Tiny homes in NZ are more popular than ever. They’ve gone from being something of a novelty to mainstream and viable housing options thanks to the overheated real estate market. Demand for our tiny homes is growing as a result, and we can provide a housing solution that is more affordable than just about everything else on the market.
The need to find a place to live compelled one East Coast woman to invest in a tiny home. A story in the local newspaper said that skyrocketing house and rental prices in the Gisborne region made tiny housing the only affordable option for her, and this is something we see with many of our own clients. In the case of the East Coast buyer, the tiny home was purchased at a good price and placed on a family member’s section. But in their rush to procure their small home, they forgot to ensure the building was compliant with the local council. Sadly, it wasn’t and the home sits currently empty and stranded and its owner has to cough up thousands of dollars to make it compliant.
This just goes to show that even when a home is a tiny or transportable one, it is not exempt from the rules and regulations that surround all buildings. The Building Act is a huge act that covers all of the relevant legislation and tiny homes have to measure up just like full-sized homes.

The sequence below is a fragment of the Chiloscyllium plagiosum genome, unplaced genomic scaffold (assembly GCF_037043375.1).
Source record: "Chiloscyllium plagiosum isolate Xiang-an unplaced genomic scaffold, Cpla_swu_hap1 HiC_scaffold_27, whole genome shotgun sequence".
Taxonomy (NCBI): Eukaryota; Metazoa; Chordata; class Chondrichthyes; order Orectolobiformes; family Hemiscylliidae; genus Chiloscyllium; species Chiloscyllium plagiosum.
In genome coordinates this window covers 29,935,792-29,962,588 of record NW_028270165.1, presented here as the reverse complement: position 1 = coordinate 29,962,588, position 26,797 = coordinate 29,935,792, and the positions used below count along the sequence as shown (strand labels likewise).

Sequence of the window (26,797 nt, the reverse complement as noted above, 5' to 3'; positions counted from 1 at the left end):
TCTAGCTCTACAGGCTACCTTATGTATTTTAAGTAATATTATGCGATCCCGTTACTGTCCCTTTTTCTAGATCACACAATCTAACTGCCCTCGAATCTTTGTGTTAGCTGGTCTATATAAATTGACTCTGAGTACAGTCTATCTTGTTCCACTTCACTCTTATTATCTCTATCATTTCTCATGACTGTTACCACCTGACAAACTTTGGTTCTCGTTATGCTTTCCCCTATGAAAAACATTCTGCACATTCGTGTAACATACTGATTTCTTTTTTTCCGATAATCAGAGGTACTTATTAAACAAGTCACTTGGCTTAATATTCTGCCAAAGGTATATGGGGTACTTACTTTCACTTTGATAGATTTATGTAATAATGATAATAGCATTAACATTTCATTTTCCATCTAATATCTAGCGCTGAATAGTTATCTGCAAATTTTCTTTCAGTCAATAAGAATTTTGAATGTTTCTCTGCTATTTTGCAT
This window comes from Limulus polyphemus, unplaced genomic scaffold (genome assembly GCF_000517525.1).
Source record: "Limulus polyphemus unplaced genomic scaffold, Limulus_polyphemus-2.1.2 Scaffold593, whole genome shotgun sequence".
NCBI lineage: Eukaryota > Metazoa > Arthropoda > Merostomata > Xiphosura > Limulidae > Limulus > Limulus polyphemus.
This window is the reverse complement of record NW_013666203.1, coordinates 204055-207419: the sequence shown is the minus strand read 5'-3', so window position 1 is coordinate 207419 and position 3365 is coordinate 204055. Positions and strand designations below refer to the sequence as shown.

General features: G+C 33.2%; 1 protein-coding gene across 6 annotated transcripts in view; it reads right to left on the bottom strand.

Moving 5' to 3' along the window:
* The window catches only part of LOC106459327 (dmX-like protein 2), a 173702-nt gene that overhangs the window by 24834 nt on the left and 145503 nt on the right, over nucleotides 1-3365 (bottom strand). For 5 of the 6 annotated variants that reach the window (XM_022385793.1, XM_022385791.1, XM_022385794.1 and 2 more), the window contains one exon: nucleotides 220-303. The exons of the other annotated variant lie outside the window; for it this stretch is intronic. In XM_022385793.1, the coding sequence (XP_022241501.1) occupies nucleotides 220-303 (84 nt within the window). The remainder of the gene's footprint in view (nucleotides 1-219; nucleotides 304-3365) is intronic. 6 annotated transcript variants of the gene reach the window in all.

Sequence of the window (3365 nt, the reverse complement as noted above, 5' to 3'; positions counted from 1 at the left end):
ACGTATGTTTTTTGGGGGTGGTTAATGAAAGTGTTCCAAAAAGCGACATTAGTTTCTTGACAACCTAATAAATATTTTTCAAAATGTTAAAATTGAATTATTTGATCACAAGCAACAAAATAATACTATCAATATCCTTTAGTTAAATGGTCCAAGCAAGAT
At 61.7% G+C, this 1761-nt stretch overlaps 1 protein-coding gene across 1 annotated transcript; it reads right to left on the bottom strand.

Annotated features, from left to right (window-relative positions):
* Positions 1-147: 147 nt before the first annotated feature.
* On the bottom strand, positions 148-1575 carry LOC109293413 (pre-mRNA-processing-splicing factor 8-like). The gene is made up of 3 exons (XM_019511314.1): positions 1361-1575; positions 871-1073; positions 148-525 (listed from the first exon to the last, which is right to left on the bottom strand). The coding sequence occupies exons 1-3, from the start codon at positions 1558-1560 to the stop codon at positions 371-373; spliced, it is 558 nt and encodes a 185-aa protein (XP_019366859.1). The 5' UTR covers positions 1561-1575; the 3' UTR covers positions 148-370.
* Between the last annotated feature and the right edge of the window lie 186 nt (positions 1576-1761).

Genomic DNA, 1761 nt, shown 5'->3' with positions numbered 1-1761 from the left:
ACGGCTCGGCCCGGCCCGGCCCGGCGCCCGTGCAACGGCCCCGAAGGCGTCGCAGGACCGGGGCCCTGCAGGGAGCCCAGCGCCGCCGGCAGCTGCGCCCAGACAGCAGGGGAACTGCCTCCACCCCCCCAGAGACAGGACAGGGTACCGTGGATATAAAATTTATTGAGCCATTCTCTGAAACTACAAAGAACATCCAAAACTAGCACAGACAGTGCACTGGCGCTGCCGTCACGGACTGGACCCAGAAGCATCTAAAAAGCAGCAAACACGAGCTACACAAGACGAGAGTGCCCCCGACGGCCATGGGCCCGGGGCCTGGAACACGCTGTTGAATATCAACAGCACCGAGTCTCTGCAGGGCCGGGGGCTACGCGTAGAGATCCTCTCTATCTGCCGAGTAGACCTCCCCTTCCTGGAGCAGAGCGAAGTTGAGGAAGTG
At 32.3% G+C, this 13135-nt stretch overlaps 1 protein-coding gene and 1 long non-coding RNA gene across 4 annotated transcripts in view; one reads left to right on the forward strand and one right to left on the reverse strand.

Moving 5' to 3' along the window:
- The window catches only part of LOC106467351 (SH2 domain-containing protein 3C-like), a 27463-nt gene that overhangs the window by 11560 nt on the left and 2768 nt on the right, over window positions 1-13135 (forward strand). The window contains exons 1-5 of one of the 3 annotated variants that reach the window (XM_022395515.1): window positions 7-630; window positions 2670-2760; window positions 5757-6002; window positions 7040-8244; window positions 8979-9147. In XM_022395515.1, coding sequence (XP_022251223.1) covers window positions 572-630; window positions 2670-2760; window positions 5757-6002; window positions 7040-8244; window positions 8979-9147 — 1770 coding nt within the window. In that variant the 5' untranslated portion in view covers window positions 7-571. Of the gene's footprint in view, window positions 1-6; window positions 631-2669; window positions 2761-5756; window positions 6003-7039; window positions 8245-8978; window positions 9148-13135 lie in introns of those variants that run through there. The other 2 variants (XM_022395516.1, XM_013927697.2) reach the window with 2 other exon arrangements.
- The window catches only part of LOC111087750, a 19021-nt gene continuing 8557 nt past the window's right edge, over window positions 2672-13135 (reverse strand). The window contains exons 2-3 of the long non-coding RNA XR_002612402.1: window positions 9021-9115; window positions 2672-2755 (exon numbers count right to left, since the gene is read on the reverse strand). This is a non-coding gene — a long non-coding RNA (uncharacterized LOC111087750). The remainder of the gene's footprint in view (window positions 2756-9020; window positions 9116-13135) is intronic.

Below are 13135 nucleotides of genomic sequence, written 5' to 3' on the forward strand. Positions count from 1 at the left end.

When it comes to council consent, if your single-storey building is less than 30 square metres and has no plumbing, it simply needs to comply with regulations. Outside of that, a building fixed to the land requires consent. The landowner has the ultimate legal responsibility to ensure compliance. With a prefab building, it’s possible to get a building consent ex-factory, with onsite consents arranged separately.
It’s rarely black and white when it comes to consent. Just because a tiny home is small, that doesn’t mean it will evade the sights of the local council if they have any doubts about it. Our advice is to work with the council and not against them. When you find a design you like, contact the council and check what you will need to do to make it compliant. And given our experience, you are always welcome to get in touch with us and ask for our advice. However, the word from the council is always final so it’s essential that you contact them before making a smart investment in your tiny home.